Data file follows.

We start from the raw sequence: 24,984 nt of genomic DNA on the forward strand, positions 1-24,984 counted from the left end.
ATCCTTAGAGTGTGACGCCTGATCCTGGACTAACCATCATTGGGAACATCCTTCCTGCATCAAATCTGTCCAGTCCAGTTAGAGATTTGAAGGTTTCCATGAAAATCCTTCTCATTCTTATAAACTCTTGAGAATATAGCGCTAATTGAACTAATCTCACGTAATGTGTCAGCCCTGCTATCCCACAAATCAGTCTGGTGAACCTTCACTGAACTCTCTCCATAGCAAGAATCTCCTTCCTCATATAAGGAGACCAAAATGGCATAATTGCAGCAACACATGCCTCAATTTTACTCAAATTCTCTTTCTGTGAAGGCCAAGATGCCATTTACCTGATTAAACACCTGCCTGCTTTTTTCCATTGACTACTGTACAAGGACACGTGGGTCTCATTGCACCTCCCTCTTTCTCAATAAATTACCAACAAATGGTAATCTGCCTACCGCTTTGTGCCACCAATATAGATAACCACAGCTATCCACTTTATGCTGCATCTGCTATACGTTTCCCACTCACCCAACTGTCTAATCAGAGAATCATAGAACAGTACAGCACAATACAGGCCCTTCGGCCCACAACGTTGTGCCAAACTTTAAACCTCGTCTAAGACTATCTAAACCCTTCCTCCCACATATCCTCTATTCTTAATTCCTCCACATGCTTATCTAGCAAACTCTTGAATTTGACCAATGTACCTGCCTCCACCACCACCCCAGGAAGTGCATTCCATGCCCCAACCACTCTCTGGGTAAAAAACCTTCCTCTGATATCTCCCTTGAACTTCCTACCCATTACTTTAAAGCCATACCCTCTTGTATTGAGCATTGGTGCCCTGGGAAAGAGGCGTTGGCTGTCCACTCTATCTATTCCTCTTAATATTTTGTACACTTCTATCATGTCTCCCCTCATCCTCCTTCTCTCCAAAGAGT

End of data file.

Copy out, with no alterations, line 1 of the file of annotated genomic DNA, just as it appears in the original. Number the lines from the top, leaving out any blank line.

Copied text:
We start from the raw sequence: 24,984 nt of genomic DNA on the forward strand, positions 1-24,984 counted from the left end.